Wednesday, April 12, 2006

Learning objects or not

Here is a post from Rob Reynolds of Explanazine, entering in to the debate about the appropriateness of learning objects. This is a discussion that shuttled back and forth between the various members of my team at work some months ago. While I appreciate Rob's excellent analogy, and agree with it on the one hand, as a learning designer I find it difficult to conceive of learning with no object.

I have a particular problem with the thought of hard skills/technical subjects losing their learning objects. I know that assessment is another hotbed at the moment, but I'm not sure how one would assess competency without predefined learning objects. And I remain adamant that things like driving, building, demolition, surgery should retain a process of objective assessment against a predetermined (regularly revised) set of performance criteria. There is just no way I want my house built or my surgery performed by someone who hasn't jumped through that hoop. Try as I might, I can't shake the old fashioned view on that score!

However, I agree that learning - both theoretical and practical - is a journey rather than a destination, and no-one has ever truly arrived. IMHO, there should be an expectation that a person will spend a certain percentage of their time on CPD, and an accountability for this should form part of the review process. Skills degradation is all too real - particularly for overworked professionals.

Over the past few years, the term "lifelong learning" has moved from the realms of the learning professional into general usage. Research supports the idea that older people who continue to engage in mental challenges can retain a greater measure of the mental acuity and reduce the risk of dementia - something BUPA made much of in an ad campagin a couple of years back. In fact, for many of us the line between life and learning has become so blurred that lifelong learning is pretty much a tautology - a bit like lifelong communicating, if not yet quite as self-evident as lifelong breathing. And yet there are still many professionals out there whose workload and additional commitments simply do not allow the time for work-related learning. Our challenge as learning professionals is to reach these people. To make learning accessible even to them.

Hopefully ubiquitous learning will begin to do the trick - taking the learning to the people, rather than bringing the people to the learning. While I'm still not sure how we would design learning material with no learning object, the gradual demise of the online course, and the move towards ever smaller JIT granules of information delivered anywhere, anytime will hopefully reach an ever widening audience. Of course, the words "horse" and "water" spring to mind here: you can take the horse to water, you can even take water to the horse, but if the horse is particularly disinclined (or ornery, as my American friends might say)...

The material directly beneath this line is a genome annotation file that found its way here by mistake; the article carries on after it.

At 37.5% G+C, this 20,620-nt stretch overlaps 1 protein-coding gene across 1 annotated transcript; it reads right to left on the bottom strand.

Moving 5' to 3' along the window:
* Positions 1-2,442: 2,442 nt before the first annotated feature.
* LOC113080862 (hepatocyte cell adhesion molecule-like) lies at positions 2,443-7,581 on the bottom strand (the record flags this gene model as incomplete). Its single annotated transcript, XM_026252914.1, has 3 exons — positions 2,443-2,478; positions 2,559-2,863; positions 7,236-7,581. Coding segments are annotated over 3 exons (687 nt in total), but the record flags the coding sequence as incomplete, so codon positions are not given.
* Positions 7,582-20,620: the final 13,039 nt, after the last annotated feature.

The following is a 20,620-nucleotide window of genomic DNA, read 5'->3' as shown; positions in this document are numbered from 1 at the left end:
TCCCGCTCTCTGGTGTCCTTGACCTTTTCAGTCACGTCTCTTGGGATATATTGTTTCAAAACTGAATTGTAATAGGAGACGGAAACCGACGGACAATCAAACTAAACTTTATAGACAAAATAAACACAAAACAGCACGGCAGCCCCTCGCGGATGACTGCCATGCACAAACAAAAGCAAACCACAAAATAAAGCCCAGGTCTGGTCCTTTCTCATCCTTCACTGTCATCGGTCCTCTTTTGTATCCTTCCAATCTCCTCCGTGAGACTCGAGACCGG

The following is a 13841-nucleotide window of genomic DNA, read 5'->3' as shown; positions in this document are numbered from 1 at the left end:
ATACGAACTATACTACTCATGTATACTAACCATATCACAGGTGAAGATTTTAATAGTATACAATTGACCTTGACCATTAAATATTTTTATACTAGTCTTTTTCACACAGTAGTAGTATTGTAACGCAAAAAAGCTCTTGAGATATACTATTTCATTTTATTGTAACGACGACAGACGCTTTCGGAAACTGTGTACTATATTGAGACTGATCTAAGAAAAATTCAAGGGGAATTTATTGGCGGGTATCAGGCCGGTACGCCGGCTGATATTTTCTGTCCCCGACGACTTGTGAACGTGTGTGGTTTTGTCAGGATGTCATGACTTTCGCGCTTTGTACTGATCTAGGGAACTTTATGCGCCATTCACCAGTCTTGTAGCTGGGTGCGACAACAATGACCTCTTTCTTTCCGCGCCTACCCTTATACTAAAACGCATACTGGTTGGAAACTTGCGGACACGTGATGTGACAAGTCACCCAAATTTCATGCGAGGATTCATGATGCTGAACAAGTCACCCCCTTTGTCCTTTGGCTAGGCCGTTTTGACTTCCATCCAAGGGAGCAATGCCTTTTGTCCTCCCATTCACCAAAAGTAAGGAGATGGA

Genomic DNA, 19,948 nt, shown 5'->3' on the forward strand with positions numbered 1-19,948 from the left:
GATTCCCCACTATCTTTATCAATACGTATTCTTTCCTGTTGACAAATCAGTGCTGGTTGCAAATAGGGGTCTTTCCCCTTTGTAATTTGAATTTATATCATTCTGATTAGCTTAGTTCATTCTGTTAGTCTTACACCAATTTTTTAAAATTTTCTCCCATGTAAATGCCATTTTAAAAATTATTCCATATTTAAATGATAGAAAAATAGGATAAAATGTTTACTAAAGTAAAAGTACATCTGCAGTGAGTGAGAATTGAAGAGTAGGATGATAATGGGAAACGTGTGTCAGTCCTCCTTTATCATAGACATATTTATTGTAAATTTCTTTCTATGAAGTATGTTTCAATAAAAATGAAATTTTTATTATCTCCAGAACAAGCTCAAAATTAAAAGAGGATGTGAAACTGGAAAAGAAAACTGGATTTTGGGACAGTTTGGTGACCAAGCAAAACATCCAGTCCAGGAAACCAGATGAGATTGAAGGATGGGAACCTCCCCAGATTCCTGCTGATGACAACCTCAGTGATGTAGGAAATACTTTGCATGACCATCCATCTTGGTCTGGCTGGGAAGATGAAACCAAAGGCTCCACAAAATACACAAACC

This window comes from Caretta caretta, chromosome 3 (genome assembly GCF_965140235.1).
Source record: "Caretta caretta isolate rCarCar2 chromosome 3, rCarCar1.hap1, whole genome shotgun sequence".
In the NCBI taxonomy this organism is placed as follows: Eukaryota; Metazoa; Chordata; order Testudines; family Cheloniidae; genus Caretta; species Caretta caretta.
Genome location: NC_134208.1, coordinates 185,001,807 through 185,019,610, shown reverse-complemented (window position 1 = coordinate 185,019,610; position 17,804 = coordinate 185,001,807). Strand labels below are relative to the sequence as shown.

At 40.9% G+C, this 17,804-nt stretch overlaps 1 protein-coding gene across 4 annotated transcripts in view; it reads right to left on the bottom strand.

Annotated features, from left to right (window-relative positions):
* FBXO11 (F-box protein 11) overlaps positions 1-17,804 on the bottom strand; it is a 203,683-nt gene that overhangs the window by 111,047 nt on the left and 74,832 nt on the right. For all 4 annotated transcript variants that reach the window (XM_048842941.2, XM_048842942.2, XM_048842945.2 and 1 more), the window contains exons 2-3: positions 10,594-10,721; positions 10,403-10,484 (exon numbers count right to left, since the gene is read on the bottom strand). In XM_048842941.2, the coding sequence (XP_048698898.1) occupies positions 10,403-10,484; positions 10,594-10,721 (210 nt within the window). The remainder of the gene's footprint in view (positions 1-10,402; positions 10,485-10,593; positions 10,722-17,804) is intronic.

At this point, this is where affective change is required. The issue of accountability for CPD that I mentioned earlier. This approach requires the simple matter of changing the way the whole commercial world approaches performance appraisals.

Hmm. Well that's my week planned!

If only...


Anonymous said...

Hi Karyn,

The Explanazine article is talking about Learning Objects, whereas you seem to be talking about Learning Objectives.

They're two very different things. Learning Objects are a concept that tries to treat chunks of "learning materials" totally independently. See:



Anonymous said...

Thanks, Mark. Reading back over my post, I can see where I've blurred the line.

However, perhaps it's because I'm a bear of little brain (and I'm probably going to show myself up horribly, here), but I can't see how we're going to continue down the road of ubiquitous/JIT learning if we don't create discrete, bite-sized chunks that can be consumed anywhere, any time (on a standalone basis, if need be) by a busy individual who is facing a very specific issue right here, right now.

Surely the only alternative would be a backward step to linear navigation?

I'm obviously going to have to do some more homework on this one!